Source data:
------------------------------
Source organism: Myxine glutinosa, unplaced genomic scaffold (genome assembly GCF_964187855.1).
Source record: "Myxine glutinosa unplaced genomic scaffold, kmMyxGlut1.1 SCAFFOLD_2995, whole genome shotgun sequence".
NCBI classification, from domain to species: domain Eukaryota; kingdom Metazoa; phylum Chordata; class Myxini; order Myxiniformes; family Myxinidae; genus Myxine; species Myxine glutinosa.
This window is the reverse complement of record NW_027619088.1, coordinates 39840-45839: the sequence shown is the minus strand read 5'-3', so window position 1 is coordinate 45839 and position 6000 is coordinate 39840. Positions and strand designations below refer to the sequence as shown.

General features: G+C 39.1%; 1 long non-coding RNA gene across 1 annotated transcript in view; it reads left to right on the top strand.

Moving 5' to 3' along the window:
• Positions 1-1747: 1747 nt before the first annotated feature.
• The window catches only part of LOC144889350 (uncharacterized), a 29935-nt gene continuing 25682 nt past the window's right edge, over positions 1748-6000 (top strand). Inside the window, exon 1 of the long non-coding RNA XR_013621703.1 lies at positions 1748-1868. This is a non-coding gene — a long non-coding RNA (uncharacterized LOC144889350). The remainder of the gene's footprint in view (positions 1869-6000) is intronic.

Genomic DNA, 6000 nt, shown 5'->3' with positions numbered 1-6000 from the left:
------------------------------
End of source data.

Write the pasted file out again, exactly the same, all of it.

Source organism: Myxine glutinosa, unplaced genomic scaffold (genome assembly GCF_964187855.1).
Source record: "Myxine glutinosa unplaced genomic scaffold, kmMyxGlut1.1 SCAFFOLD_2995, whole genome shotgun sequence".
NCBI classification, from domain to species: domain Eukaryota; kingdom Metazoa; phylum Chordata; class Myxini; order Myxiniformes; family Myxinidae; genus Myxine; species Myxine glutinosa.
This window is the reverse complement of record NW_027619088.1, coordinates 39840-45839: the sequence shown is the minus strand read 5'-3', so window position 1 is coordinate 45839 and position 6000 is coordinate 39840. Positions and strand designations below refer to the sequence as shown.

General features: G+C 39.1%; 1 long non-coding RNA gene across 1 annotated transcript in view; it reads left to right on the top strand.

Moving 5' to 3' along the window:
• Positions 1-1747: 1747 nt before the first annotated feature.
• The window catches only part of LOC144889350 (uncharacterized), a 29935-nt gene continuing 25682 nt past the window's right edge, over positions 1748-6000 (top strand). Inside the window, exon 1 of the long non-coding RNA XR_013621703.1 lies at positions 1748-1868. This is a non-coding gene — a long non-coding RNA (uncharacterized LOC144889350). The remainder of the gene's footprint in view (positions 1869-6000) is intronic.

Genomic DNA, 6000 nt, shown 5'->3' with positions numbered 1-6000 from the left: